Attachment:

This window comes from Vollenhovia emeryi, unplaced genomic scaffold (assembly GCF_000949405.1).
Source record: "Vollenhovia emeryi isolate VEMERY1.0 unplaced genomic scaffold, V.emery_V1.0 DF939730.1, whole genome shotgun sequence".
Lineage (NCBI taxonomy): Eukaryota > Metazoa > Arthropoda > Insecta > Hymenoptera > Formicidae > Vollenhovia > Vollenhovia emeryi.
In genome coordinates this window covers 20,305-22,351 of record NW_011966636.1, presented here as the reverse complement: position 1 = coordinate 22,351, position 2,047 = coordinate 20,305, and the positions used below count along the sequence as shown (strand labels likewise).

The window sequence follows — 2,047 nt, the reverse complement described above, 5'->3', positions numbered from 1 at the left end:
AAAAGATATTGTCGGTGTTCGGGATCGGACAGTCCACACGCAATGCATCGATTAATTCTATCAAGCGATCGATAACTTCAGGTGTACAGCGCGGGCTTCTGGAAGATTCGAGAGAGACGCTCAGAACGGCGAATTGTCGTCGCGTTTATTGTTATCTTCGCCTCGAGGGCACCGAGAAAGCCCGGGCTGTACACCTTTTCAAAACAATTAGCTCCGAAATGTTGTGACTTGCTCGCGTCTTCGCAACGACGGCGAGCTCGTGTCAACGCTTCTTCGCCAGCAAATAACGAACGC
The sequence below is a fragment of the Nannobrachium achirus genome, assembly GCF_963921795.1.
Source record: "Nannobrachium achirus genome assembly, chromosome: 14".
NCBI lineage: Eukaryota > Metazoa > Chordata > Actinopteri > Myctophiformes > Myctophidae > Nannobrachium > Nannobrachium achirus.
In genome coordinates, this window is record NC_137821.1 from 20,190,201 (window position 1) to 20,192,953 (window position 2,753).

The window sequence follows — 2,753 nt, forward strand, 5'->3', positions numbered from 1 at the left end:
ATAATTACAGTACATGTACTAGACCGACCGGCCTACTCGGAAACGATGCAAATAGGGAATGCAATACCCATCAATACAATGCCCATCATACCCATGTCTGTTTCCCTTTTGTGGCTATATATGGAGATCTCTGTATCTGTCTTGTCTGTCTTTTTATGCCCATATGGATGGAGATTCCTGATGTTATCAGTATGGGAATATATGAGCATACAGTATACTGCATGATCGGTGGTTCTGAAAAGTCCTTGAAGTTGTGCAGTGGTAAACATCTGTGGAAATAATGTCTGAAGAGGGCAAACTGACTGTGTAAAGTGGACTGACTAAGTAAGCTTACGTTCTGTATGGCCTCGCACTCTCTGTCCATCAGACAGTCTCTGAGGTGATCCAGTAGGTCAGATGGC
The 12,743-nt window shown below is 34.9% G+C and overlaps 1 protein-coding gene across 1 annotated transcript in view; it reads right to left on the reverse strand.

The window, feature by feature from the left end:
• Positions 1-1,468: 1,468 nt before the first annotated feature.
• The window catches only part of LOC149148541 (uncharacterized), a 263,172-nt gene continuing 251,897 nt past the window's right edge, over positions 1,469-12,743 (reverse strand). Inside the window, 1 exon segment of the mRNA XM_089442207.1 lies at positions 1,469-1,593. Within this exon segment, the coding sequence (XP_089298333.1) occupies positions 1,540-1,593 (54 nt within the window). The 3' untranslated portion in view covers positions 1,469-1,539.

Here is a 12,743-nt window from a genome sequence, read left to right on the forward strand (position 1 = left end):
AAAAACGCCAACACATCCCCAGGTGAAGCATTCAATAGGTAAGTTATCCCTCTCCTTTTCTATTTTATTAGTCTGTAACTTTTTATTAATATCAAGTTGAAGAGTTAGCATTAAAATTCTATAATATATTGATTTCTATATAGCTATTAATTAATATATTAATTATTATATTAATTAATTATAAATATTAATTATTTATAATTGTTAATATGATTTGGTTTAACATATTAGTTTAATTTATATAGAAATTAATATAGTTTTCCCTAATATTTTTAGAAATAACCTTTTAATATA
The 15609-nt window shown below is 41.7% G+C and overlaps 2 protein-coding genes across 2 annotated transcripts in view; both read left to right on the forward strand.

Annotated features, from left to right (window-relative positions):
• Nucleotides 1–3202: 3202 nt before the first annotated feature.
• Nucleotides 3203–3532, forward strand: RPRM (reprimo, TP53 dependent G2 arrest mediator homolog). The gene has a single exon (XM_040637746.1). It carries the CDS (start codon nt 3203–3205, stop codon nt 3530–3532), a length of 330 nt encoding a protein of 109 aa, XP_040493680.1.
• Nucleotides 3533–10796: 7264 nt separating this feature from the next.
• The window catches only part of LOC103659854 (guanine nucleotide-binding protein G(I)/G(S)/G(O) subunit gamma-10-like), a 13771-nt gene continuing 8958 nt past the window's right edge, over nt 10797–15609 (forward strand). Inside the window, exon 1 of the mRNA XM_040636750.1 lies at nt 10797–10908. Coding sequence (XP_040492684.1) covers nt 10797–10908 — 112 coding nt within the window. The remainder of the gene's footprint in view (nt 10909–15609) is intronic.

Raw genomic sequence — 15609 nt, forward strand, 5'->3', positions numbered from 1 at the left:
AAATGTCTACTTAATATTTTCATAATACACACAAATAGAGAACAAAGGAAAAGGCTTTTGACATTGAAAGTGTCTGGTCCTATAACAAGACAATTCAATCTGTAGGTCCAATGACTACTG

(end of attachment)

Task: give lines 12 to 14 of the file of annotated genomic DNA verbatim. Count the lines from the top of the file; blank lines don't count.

ATAATTACAGTACATGTACTAGACCGACCGGCCTACTCGGAAACGATGCAAATAGGGAATGCAATACCCATCAATACAATGCCCATCATACCCATGTCTGTTTCCCTTTTGTGGCTATATATGGAGATCTCTGTATCTGTCTTGTCTGTCTTTTTATGCCCATATGGATGGAGATTCCTGATGTTATCAGTATGGGAATATATGAGCATACAGTATACTGCATGATCGGTGGTTCTGAAAAGTCCTTGAAGTTGTGCAGTGGTAAACATCTGTGGAAATAATGTCTGAAGAGGGCAAACTGACTGTGTAAAGTGGACTGACTAAGTAAGCTTACGTTCTGTATGGCCTCGCACTCTCTGTCCATCAGACAGTCTCTGAGGTGATCCAGTAGGTCAGATGGC
The 12,743-nt window shown below is 34.9% G+C and overlaps 1 protein-coding gene across 1 annotated transcript in view; it reads right to left on the reverse strand.

The window, feature by feature from the left end: